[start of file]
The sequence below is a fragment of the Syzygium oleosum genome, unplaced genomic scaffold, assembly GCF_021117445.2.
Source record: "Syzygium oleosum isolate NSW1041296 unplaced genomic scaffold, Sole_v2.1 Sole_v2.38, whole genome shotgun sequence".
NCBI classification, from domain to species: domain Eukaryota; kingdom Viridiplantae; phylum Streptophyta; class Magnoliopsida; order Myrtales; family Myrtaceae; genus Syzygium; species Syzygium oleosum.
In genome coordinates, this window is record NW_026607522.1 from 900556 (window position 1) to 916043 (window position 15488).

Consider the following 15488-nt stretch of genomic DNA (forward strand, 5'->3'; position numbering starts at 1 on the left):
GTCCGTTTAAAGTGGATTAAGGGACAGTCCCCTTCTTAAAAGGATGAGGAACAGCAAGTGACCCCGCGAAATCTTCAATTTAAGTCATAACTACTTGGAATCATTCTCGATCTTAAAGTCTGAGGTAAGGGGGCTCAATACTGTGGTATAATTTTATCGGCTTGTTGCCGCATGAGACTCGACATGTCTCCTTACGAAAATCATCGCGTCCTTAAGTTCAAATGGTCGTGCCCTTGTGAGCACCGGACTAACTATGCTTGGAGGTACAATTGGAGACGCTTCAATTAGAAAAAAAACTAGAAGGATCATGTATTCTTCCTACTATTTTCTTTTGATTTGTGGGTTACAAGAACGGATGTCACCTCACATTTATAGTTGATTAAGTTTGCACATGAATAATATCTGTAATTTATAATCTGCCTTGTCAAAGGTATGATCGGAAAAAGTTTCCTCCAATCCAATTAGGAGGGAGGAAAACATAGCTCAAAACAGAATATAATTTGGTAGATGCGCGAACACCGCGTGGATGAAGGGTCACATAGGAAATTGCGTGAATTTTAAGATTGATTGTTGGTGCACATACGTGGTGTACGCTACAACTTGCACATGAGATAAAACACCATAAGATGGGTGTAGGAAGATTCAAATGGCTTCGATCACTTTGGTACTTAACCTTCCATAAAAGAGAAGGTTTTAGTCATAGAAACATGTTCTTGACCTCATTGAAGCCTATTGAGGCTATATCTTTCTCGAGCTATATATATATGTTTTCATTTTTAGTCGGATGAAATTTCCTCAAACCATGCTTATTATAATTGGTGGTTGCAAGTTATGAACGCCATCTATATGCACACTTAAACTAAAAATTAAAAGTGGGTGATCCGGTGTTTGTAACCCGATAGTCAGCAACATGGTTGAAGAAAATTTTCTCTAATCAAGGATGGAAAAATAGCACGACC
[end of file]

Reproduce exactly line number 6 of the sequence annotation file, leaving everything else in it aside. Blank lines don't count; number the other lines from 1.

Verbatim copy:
GTCCGTTTAAAGTGGATTAAGGGACAGTCCCCTTCTTAAAAGGATGAGGAACAGCAAGTGACCCCGCGAAATCTTCAATTTAAGTCATAACTACTTGGAATCATTCTCGATCTTAAAGTCTGAGGTAAGGGGGCTCAATACTGTGGTATAATTTTATCGGCTTGTTGCCGCATGAGACTCGACATGTCTCCTTACGAAAATCATCGCGTCCTTAAGTTCAAATGGTCGTGCCCTTGTGAGCACCGGACTAACTATGCTTGGAGGTACAATTGGAGACGCTTCAATTAGAAAAAAAACTAGAAGGATCATGTATTCTTCCTACTATTTTCTTTTGATTTGTGGGTTACAAGAACGGATGTCACCTCACATTTATAGTTGATTAAGTTTGCACATGAATAATATCTGTAATTTATAATCTGCCTTGTCAAAGGTATGATCGGAAAAAGTTTCCTCCAATCCAATTAGGAGGGAGGAAAACATAGCTCAAAACAGAATATAATTTGGTAGATGCGCGAACACCGCGTGGATGAAGGGTCACATAGGAAATTGCGTGAATTTTAAGATTGATTGTTGGTGCACATACGTGGTGTACGCTACAACTTGCACATGAGATAAAACACCATAAGATGGGTGTAGGAAGATTCAAATGGCTTCGATCACTTTGGTACTTAACCTTCCATAAAAGAGAAGGTTTTAGTCATAGAAACATGTTCTTGACCTCATTGAAGCCTATTGAGGCTATATCTTTCTCGAGCTATATATATATGTTTTCATTTTTAGTCGGATGAAATTTCCTCAAACCATGCTTATTATAATTGGTGGTTGCAAGTTATGAACGCCATCTATATGCACACTTAAACTAAAAATTAAAAGTGGGTGATCCGGTGTTTGTAACCCGATAGTCAGCAACATGGTTGAAGAAAATTTTCTCTAATCAAGGATGGAAAAATAGCACGACC